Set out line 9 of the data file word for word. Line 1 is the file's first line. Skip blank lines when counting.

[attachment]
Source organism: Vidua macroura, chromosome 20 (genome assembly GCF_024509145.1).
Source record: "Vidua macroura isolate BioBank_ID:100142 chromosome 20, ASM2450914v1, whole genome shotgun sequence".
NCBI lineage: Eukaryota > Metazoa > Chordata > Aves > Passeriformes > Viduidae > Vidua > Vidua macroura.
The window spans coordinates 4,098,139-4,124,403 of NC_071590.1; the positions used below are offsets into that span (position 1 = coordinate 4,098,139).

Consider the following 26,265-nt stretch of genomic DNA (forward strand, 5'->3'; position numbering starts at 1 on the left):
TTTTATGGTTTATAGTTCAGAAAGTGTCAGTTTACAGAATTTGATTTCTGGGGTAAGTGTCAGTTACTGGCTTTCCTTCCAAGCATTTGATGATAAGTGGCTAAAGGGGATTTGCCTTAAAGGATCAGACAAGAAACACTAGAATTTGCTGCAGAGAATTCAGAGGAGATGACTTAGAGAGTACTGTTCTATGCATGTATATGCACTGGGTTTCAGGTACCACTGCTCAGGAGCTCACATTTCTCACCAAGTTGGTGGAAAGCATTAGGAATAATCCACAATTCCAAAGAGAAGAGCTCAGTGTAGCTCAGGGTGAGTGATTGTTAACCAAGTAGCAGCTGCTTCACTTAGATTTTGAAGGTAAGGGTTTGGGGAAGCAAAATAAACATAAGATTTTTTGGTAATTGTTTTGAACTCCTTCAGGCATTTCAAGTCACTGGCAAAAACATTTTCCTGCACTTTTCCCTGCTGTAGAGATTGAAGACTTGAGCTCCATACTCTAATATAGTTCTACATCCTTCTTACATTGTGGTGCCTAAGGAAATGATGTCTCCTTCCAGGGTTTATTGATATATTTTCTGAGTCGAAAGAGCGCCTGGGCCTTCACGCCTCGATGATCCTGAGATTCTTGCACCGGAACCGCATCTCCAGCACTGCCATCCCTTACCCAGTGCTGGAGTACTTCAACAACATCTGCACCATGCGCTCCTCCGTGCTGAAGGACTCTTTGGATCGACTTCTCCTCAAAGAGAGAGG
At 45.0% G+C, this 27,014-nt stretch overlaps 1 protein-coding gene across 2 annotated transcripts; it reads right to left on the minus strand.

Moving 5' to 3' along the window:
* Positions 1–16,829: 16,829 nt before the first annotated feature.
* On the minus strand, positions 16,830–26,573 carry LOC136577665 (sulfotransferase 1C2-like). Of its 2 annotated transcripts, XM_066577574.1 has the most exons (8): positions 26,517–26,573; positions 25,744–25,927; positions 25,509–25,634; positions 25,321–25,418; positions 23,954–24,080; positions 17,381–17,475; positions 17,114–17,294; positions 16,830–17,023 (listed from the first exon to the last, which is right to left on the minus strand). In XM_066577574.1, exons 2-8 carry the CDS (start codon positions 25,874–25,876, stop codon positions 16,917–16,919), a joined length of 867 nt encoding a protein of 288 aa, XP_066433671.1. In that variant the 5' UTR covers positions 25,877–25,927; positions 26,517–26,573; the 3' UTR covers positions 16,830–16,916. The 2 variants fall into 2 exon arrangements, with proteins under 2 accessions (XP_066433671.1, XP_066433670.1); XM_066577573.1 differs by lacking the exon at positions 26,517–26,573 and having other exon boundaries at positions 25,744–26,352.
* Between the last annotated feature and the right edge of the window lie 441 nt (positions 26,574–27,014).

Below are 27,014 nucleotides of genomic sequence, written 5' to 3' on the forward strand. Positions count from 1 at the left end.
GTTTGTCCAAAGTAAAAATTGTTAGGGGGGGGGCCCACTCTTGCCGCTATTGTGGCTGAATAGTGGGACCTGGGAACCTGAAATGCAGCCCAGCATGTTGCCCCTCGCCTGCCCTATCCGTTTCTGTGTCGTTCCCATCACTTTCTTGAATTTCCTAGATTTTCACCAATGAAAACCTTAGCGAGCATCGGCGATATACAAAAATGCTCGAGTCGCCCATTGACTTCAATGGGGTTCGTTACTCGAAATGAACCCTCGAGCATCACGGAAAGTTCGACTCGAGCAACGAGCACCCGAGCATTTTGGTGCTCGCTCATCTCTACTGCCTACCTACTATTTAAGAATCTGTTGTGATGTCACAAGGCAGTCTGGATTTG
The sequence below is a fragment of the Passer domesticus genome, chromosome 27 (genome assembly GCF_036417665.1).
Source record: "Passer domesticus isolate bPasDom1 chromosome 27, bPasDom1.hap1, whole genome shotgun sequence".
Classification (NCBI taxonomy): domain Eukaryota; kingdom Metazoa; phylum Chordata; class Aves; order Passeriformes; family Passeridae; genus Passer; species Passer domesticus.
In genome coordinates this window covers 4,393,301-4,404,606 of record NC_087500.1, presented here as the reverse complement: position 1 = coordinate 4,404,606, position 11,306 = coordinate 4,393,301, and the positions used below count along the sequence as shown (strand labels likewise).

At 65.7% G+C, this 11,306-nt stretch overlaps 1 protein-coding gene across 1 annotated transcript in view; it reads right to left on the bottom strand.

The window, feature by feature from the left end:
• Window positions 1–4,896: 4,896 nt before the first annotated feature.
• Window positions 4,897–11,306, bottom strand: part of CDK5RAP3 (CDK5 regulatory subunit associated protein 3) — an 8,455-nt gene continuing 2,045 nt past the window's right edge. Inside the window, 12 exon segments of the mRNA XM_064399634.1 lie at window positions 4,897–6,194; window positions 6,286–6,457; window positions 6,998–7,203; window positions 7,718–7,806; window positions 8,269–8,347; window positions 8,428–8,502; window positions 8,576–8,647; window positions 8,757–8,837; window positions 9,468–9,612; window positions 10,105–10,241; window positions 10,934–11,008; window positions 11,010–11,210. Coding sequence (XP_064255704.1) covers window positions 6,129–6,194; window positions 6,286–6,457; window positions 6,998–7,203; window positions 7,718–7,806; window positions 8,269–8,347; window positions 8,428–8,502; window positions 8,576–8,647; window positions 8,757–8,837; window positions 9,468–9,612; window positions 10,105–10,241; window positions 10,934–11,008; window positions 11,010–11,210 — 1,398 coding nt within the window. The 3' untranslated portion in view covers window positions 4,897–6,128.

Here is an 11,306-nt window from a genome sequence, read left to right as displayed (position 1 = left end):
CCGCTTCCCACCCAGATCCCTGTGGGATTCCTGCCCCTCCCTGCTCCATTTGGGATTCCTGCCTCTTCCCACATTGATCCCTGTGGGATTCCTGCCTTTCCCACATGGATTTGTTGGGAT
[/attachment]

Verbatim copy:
* Positions 1–16,829: 16,829 nt before the first annotated feature.